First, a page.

Reactions calling for full implementation have trailed the recommendations of the Lagos State panel of enquiry which indicted the Nigerian Army and the police for killing peaceful protesters on October 20, 2020 during last year’s #EndSARS protest at Lekki tollgate.
The United Nations (UN) in Nigeria, the United States government, through its embassy in Nigeria, Amnesty International, and human rights lawyer, Femi Falana, among others, made the call in separate statements on Tuesday.
‘Implement report to build trust’
The UN Resident and Humanitarian Coordinator for Nigeria, Edward Kallon, welcomed the submission of the panel’s report in a statement by a UN National Information Officer, Oluseyi Soremekun.
He noted that the submission of the findings of the judicial panel would accelerate the process of justice and accountability.
“I welcome the submission to the Lagos State Governor, H.E. Babajide Sanwo-Olu, of the reports of the judicial panel on claims of brutality and shooting in the Lekki area of Lagos State, during the 2020 EndSARS protests.
“I urge the government to implement the recommendations of the judicial panel of inquiry to rebuild trust and start the process of healing and reconciliation,” the statement added.
‘Implement report as mechanism for accountability’
The United States, through its diplomatic mission in Nigeria, said it would be looking forward to “the Lagos State government’s response” to the panel’s report.
It said in its statement that the government’s response was expected to be “part of a process that represents an important mechanism of accountability regarding the #EndSARS protests and the events that took place near the Lekki Toll Gate on October 20, 2020.”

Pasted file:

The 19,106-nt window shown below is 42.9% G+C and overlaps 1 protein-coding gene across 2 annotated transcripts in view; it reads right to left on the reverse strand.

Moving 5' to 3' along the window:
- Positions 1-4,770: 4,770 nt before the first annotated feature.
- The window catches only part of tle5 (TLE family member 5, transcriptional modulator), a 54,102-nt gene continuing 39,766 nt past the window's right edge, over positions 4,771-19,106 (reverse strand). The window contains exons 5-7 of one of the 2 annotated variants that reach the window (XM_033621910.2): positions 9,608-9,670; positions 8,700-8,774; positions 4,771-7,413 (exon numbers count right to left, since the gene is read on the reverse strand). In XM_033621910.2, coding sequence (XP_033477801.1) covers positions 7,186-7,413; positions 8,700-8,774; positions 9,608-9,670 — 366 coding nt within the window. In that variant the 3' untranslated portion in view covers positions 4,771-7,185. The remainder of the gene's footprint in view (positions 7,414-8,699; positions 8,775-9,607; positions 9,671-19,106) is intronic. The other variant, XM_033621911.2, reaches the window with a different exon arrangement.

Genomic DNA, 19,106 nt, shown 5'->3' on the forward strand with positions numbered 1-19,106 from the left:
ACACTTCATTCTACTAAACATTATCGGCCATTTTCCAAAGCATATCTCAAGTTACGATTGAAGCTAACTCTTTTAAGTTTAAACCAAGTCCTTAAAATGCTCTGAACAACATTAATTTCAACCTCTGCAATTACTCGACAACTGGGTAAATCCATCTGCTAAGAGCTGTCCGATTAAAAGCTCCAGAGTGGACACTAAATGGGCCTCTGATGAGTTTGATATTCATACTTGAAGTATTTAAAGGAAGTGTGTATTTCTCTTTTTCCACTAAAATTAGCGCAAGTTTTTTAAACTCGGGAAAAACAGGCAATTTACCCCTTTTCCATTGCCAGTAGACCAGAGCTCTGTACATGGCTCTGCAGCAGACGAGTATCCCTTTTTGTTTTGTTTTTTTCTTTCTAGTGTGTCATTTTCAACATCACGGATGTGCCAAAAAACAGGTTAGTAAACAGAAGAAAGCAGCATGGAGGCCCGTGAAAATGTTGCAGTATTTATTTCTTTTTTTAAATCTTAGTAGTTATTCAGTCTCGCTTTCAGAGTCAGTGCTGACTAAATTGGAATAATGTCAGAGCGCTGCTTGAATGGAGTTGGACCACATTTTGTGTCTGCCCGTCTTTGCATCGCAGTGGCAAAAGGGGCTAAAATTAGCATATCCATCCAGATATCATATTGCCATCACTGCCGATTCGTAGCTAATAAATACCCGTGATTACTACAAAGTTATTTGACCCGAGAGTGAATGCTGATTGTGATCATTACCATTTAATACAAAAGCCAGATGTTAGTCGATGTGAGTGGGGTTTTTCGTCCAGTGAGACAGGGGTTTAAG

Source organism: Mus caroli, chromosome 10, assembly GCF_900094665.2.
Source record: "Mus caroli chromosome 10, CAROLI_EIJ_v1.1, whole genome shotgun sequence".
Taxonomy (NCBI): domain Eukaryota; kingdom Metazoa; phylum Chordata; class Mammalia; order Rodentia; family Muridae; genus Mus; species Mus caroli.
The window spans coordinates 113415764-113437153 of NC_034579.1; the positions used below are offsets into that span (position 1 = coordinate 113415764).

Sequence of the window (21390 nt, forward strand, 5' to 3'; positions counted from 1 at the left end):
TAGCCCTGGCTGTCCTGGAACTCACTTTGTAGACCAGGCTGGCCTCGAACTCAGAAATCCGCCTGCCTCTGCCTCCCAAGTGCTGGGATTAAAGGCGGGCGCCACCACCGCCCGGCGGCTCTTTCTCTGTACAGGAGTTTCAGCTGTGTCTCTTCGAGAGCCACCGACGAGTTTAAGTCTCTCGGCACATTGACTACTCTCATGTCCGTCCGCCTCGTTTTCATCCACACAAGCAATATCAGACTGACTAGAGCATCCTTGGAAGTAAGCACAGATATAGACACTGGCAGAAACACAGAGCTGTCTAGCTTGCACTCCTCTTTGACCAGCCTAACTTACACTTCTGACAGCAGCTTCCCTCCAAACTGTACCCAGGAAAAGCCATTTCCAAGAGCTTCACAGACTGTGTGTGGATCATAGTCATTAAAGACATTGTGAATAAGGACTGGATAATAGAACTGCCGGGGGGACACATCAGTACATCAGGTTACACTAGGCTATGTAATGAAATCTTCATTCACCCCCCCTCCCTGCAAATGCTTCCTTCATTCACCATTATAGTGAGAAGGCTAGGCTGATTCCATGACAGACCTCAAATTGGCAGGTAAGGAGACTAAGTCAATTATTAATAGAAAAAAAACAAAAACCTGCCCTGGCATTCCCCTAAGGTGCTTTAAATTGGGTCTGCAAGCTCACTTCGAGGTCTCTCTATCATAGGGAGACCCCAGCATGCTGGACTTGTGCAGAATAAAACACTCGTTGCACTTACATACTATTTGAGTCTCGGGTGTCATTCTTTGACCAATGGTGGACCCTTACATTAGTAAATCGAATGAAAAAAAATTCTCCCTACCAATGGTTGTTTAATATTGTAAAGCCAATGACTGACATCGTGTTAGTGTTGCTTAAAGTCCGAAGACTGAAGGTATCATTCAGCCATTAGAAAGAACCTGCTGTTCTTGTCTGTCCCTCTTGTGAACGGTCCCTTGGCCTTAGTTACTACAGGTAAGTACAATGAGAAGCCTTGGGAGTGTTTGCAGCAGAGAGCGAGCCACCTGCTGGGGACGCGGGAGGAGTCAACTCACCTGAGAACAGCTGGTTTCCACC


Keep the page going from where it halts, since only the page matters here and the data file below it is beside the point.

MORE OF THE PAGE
“Those events led to serious allegations against some members of the security forces, and we look forward to the Lagos State and federal government taking suitable measures to address those alleged abuses as well as the grievances of the victims and their families.”
‘Buhari must act on report’
Also responding to the findings of the panel, Osai Ojigho, Director, Amnesty International Nigeria, said Mr Buhari must act on the report of the panel.
She said the report confirming that the Nigerian army and police shot peaceful protesters at the Lekki tollgate on October 20, 2020, was “the truth about what happened at Lekki Tollgate.”
The organisation said it contradicted “the blatant denial by the Nigerian government that deadly force was used against peaceful #EndSARS protesters.”
It recalled that it had a day after the crackdown conducted its own on-the-ground investigation “which confirmed that the Nigerian army and police killed at least 12 peaceful protesters in Lekki and Alausa – with evidence gathered from witnesses, video footage and hospital reports.”
“A week later Amnesty International was able to release a timeline of the shootings, which confirmed that Nigerian army vehicles left a military base a short drive from the tollgate on the evening of the shootings and were present when the killings began shortly after.”
It said the panel’s findings “are only the first step towards justice and restitution,” and called on President Buhari to “act promptly to ensure that those found to be responsible for shooting and attacks on peaceful protesters are brought to justice in fair trial.”